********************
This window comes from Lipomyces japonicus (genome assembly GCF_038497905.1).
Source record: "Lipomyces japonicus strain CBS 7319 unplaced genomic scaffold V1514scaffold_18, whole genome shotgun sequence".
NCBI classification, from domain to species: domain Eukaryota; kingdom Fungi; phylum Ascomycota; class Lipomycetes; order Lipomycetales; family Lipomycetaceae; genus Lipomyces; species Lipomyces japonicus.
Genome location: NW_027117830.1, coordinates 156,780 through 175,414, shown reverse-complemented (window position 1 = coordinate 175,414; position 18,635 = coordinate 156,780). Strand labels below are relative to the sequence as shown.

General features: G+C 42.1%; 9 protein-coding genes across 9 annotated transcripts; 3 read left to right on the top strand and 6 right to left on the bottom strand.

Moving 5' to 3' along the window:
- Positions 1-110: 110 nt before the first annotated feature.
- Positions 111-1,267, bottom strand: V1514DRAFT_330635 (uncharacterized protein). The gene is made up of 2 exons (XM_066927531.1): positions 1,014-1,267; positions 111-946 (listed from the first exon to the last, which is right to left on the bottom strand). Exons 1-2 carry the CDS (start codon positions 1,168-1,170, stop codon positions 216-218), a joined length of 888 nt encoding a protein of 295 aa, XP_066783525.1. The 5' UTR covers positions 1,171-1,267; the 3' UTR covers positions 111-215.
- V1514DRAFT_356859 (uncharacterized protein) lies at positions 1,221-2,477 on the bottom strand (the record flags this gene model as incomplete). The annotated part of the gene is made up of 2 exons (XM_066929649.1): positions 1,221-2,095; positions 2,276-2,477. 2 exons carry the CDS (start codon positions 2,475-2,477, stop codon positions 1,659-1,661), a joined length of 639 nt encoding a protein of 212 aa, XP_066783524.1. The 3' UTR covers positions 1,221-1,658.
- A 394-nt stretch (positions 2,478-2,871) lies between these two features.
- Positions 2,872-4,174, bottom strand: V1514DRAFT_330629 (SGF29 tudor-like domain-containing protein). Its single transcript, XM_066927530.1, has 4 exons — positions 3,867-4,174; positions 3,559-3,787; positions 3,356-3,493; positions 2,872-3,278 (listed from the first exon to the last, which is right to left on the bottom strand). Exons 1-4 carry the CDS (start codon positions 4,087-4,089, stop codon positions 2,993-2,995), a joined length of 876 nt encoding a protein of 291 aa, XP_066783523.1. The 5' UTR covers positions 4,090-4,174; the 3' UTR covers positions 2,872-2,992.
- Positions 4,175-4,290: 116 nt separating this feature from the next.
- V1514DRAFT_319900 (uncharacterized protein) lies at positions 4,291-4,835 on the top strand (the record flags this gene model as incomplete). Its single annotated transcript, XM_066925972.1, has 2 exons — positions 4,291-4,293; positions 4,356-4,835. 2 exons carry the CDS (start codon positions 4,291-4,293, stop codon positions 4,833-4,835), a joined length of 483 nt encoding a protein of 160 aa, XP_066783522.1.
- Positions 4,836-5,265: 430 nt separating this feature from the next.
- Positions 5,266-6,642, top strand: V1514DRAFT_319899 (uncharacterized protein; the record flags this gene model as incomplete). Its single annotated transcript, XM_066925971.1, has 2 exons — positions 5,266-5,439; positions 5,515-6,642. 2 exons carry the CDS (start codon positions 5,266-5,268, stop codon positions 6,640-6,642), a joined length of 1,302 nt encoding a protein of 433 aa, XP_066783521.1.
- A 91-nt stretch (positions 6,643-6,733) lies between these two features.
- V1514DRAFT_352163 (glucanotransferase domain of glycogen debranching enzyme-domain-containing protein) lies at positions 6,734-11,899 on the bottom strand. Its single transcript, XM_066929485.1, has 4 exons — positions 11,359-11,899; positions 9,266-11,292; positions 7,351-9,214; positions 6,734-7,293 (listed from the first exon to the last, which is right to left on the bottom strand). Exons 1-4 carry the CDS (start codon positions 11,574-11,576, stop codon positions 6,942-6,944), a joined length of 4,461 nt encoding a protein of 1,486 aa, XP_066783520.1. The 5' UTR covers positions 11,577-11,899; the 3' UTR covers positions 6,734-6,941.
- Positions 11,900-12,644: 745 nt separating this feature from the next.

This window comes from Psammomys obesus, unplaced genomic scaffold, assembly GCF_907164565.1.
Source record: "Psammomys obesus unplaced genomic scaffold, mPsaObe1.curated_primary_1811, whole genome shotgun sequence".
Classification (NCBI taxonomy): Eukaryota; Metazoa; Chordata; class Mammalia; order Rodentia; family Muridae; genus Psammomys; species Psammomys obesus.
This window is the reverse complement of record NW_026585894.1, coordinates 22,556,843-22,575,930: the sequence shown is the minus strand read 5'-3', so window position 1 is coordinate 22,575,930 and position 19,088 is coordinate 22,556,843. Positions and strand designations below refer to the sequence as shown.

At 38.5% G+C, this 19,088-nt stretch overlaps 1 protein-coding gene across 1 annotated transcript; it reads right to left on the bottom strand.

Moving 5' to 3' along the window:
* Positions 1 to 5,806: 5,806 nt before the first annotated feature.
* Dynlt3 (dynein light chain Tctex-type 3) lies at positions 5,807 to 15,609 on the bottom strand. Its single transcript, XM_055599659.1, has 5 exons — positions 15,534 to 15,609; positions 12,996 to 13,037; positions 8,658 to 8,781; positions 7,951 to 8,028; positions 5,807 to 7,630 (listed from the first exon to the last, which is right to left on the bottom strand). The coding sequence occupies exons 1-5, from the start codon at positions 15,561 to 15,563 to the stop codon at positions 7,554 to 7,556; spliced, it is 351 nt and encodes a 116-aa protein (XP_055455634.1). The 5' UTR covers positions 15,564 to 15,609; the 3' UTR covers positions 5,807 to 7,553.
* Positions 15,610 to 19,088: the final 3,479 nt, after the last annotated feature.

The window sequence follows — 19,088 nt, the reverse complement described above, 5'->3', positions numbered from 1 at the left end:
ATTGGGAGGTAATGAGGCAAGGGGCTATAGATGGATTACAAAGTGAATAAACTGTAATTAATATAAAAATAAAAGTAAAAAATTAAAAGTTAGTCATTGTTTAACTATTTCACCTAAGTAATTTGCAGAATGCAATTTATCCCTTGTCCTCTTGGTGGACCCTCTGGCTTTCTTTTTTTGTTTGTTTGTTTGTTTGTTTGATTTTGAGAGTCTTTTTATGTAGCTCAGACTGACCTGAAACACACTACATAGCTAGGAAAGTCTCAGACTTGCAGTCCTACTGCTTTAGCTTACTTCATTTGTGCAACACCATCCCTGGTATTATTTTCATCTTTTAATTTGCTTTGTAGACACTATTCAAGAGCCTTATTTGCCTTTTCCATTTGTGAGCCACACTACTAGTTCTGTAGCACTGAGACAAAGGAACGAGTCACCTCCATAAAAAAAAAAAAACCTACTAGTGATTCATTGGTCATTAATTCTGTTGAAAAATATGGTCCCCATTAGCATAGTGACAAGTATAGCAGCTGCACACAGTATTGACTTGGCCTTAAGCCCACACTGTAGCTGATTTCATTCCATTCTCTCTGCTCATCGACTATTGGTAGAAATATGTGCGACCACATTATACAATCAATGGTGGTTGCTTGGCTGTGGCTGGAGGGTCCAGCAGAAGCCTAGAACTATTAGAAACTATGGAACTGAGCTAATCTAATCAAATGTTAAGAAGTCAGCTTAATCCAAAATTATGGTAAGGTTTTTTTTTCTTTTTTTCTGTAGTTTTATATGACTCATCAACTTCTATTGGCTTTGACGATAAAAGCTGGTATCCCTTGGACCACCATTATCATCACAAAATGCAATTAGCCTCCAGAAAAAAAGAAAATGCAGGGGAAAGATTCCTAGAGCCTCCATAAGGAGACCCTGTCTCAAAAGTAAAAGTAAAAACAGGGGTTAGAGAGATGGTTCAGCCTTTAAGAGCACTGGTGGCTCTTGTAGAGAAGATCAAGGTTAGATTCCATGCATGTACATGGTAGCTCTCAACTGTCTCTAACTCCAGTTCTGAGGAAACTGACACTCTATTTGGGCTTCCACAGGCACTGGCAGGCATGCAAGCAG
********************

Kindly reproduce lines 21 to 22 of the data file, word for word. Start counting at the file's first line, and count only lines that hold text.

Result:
Classification (NCBI taxonomy): Eukaryota; Metazoa; Chordata; class Mammalia; order Rodentia; family Muridae; genus Psammomys; species Psammomys obesus.
This window is the reverse complement of record NW_026585894.1, coordinates 22,556,843-22,575,930: the sequence shown is the minus strand read 5'-3', so window position 1 is coordinate 22,575,930 and position 19,088 is coordinate 22,556,843. Positions and strand designations below refer to the sequence as shown.